Honey Bees Are Attracted to Agricultural Fungicides

Honey Bees Are Attracted to Agricultural Fungicides

Honey Bees Are Attracted to Agricultural Fungicides

There are a lot of things out in nature that honey bees are attracted to, such as flowers, honey, sugar, etc. However, in a recent study conducted by the University of Illinois at Urbana-Champaign, researchers discovered that, when given a choice, honey bees prefer “sugar syrup laced with fungicide chlorothalonil over sugar syrup alone” (University of Illinois at Urban-Champaign, 2018).

The study is perplexing for researchers because the study has come recently after other studies, which link fungicides to the decline of honey bee populations. For instance, one study found links between the presence of a fungal parasite in bumble bees, called Nosema bombi, and the use of chlorothalonil. Moreover, studies have confirmed that greater chlorothalonil use is responsible for the decline in four bumble bee species.

Previous research has demonstrated that European honey bees “have a very limited repertoire of detoxifying enzymes and that exposure to one potentially toxic compound — including fungicides — can interfere with their ability to metabolize others” (University of Illinois at Urban-Champaign, 2018).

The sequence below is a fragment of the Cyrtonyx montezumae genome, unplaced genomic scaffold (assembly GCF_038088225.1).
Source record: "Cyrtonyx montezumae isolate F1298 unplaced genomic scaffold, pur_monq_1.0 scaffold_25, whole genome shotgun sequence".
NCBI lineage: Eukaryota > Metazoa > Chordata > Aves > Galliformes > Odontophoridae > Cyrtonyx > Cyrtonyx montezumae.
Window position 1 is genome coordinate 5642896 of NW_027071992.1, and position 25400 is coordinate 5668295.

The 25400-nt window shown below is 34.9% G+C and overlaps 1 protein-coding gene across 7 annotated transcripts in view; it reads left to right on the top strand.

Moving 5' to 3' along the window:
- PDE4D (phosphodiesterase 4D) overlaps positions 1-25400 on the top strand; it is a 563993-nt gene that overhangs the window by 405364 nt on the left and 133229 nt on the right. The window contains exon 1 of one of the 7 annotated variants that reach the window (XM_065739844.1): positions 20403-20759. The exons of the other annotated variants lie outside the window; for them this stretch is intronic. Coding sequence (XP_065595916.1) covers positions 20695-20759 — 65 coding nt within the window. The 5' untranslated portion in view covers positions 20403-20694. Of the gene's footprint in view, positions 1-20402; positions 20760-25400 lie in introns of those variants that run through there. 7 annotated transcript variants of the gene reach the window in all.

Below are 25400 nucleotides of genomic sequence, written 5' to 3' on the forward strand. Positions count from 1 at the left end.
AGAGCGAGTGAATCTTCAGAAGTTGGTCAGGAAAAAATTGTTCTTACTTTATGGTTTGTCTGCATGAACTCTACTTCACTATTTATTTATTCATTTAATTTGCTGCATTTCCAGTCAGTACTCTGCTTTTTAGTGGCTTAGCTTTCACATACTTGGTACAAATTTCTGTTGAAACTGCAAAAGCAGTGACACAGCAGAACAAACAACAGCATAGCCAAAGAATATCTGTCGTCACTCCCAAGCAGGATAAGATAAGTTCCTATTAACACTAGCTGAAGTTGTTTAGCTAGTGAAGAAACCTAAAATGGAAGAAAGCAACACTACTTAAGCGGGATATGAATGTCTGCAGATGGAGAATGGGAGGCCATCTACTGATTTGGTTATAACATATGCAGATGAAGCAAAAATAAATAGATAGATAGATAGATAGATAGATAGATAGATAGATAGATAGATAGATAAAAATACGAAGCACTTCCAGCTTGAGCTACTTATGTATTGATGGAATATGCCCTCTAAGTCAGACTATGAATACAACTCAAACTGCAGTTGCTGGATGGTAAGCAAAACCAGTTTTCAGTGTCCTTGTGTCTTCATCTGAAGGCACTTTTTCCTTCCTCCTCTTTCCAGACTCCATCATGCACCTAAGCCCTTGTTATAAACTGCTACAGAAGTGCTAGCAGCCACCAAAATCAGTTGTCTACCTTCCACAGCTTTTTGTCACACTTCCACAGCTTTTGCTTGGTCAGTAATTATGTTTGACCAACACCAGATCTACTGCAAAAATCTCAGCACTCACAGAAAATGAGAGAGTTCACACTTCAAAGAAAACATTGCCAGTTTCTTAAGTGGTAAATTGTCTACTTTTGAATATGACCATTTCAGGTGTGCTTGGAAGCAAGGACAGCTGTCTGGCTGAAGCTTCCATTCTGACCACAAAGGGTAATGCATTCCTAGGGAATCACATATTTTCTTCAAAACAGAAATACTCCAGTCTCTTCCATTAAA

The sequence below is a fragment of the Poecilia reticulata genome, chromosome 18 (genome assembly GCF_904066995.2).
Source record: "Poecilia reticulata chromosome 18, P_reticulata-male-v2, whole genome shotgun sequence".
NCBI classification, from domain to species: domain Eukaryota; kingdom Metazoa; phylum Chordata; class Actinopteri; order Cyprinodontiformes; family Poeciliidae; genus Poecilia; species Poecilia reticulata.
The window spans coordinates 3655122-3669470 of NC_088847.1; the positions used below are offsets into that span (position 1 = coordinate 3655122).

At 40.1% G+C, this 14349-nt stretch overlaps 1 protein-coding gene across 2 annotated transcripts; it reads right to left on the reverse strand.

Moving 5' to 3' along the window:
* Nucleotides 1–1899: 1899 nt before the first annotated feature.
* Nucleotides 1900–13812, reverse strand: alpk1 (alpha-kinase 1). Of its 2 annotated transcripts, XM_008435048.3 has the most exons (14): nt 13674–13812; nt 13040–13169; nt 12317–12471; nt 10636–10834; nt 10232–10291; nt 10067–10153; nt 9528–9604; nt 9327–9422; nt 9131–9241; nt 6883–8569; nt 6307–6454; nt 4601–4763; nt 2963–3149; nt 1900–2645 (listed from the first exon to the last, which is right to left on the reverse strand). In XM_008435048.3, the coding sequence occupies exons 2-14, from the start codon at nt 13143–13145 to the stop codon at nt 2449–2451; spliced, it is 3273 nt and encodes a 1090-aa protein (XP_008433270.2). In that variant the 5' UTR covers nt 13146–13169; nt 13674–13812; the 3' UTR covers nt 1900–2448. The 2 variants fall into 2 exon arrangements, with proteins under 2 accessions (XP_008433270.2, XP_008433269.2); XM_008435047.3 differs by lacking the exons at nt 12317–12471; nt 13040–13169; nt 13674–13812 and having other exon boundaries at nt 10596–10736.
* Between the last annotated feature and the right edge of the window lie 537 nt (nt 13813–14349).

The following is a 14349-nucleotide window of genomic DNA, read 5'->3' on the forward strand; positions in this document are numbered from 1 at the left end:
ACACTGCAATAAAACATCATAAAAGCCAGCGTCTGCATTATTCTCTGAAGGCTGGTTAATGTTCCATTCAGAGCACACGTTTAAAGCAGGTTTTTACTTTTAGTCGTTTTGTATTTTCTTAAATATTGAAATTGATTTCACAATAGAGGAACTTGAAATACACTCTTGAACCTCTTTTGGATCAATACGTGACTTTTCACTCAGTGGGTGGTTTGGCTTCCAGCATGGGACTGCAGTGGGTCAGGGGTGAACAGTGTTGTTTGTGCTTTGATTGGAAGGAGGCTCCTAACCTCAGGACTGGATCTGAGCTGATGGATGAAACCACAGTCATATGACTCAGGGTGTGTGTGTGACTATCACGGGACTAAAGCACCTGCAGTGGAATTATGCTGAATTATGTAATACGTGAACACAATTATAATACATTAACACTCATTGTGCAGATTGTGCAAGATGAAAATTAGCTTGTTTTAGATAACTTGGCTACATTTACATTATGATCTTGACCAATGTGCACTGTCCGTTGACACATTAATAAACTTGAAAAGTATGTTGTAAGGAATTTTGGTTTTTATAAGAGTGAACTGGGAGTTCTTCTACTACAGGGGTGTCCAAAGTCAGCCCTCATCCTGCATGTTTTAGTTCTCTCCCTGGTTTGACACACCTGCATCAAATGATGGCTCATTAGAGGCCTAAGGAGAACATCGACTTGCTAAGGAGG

Fungicides are the most common beehive contaminants. What’s more, this study proves that honey bees are bringing these fungicides back to the hive after they forage for food. Through the study, researchers have concluded that the preference for honey bees toward fungicides may be caused because of evolution.

According to May Berenbaum, an entomology professor at the University of Illinois, “Honey bee foragers are gleaners… They’re active from early spring until late fall, and no single floral source exists for them for that whole season. If they don’t have a drive to search out something new, that’s going to seriously compromise their ability to find the succession of flowers they need. Unnatural chemicals might be a signal for a new food” (University of Illinois at Urban-Champaign, 2018).

The study is a cause for worry. The research shows that honey bees’ ability to metabolize acaricides used by beekeepers, which is used to kill the varroa mite, is seriously limited when exposed to fungicides.

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University of Illinois at Urbana-Champaign. (2018, January 8). Agricultural fungicide attracts honey bees. ScienceDaily. Retrieved February 16, 2018 from www.sciencedaily.com/releases/2018/01/180108121053.htm